It seems that the Court's finding that the agreement was not enforceable did not actually turn on the issue of signature. The Court refused to enforce an agreement that Brittingham could be terminated for cause when, in fact, no grounds for termination for cause existed.
To the extent that Brittingham and Thompson did agree to amended employment terms, however, the Court finds as a factual matter that they did so under false pretenses – as determined above, defendants did not have Cause to terminate either plaintiff at the time of their suspensions.
The Court rejected Remington's argument that by writing "Flounder" and by returning to work, Brittingham had waived any objection to the amended employment agreement. The Court construed Brittingham's act as one of defiance rather than as one of waiver.
Interesting aside related to Nancy Kim's post from February about Rocket from the Crypt and acceptance by tattoo. Before it was acquired, Brittingham's company ran a promotion promsing a free silencer to anyone bearing a tattoo with his company's logo. The promo cost the company $250,000.
Wednesday, July 9, 2014
By Myanna Dellinger
Recently, I blogged here on Aereo’s attempt to provide inexpensive TV programming to consumers by capturing and rebroadcasting cable TV operators’ products without paying the large fees charged by those operators. The technology is complex, but at bottom, Aereo argued that they were not breaking copyright laws because they merely enabled consumers to capture TV that was available over airwaves and via cloud technology anyway.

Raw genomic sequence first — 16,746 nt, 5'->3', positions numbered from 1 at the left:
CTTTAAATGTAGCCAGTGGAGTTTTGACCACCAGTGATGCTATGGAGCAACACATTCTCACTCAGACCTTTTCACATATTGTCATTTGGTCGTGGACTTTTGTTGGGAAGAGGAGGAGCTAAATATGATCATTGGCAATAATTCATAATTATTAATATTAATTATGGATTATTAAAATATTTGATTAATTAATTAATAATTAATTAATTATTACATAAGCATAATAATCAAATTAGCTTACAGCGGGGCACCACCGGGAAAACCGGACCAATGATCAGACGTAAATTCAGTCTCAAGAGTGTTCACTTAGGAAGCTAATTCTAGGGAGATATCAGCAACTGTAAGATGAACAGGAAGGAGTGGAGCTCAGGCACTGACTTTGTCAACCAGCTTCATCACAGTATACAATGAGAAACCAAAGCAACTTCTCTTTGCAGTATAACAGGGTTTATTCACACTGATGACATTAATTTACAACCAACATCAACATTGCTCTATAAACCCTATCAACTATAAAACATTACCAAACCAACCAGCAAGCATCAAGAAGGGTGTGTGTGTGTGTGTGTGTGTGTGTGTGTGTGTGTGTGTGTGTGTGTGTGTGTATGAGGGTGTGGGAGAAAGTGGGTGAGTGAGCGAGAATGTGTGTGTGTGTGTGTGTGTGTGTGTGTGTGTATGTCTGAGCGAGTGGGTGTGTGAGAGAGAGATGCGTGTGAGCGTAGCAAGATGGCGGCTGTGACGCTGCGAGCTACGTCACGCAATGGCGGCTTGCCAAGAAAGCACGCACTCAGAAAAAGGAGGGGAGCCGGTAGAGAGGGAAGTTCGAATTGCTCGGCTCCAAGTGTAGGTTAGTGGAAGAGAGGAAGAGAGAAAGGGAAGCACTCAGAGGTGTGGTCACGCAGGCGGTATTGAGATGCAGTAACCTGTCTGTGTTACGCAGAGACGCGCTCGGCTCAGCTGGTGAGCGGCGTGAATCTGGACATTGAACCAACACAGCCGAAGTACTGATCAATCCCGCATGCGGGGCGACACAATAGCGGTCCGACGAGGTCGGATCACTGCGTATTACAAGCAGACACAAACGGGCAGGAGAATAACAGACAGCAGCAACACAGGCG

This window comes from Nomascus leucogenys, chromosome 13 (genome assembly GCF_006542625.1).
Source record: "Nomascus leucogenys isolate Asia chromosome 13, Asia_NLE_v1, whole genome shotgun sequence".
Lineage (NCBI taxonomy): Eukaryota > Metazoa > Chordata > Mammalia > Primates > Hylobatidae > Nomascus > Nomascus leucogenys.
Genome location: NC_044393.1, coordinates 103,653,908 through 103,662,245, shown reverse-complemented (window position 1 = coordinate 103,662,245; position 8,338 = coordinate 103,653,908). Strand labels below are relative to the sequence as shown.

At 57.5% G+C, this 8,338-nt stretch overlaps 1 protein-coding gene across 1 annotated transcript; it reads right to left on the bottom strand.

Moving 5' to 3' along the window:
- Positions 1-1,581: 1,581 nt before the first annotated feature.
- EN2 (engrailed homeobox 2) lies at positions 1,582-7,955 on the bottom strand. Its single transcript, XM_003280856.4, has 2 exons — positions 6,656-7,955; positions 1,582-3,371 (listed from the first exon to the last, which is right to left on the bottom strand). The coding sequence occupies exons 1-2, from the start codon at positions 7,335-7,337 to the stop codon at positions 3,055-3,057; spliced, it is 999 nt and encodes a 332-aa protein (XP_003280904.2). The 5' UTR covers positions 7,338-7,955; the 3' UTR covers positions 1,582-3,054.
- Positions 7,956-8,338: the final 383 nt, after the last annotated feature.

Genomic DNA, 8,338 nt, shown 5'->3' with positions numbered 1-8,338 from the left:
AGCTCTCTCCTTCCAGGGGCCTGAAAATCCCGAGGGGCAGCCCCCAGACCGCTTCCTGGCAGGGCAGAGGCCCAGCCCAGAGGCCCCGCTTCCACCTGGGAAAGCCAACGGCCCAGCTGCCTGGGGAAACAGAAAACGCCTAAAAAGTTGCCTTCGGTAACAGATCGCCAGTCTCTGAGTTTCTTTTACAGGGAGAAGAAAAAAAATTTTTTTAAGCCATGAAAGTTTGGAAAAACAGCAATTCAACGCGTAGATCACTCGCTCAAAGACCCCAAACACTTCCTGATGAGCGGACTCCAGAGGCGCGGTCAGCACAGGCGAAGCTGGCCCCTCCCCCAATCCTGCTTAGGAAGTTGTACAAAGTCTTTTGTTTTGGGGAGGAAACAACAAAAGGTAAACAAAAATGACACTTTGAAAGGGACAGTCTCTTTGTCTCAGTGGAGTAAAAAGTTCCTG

In the recent narrow 6-3 Supreme Court ruling, the Courts said that Aereo was “substantially similar” to a cable TV company since it sold a service that enabled subscribers to watch copyrighted TV programs shortly after they were broadcast by the cable companies. The Court found that “Aereo performs petitioners’ works publicly,” which violates the Copyright Act. The fact that Aereo uses slightly different technology than the cable companies does not make a “critical difference,” said the Court. Since the ruling, Aereo has suspended its operations and posted a message on its website that calls the Court’s outcome "a massive setback to consumers."
Whether or not the Supreme Court is legally right in this case is debatable, but it at least seems to be behind the technological curve. Of course the cable TV companies resisted Aereo’s services just as IBM did not predict the need for very many personal computers, Kodak failed to adjust quickly enough to the digital camera craze, music companies initially resisted digital files and online streaming of songs. But if companies want to survive in these technologically advanced times, it clearly does not make sense to resist technological changes. They should embrace not only technology, but also, in a free market, competition so long as, of course, no laws are violated. We also do not use typewriters anymore simply to protect the status quo of the companies that made them.
It is remarkable how much cable companies attempt to resist the fact that many, if not most, of us simply do not have time to watch hundreds of TV stations and thus should not have to buy huge, expensive package solutions. Not one of the traditional cable TV companies seem to consider the business advantage of offering more individualized solutions, which is technologically possible today. Instead, they are willing to waste money and time on resisting change all the way to the Supreme Court, not realizing that the change is coming whether or not they want it.
Surely an innovative company will soon be able to work its way around traditional cable companies’ strong position on this market while at the same time observing the Supreme Court’s markedly narrow holding. Some have already started doing so. Aereo itself promises that it is only “paus[ing] our operations temporarily as we consult with the court and map out our next steps.”
So I hadn't really thought about Crossfire since Jon Stewart shut them down. It was the pinnacle of Stewart's career thus far.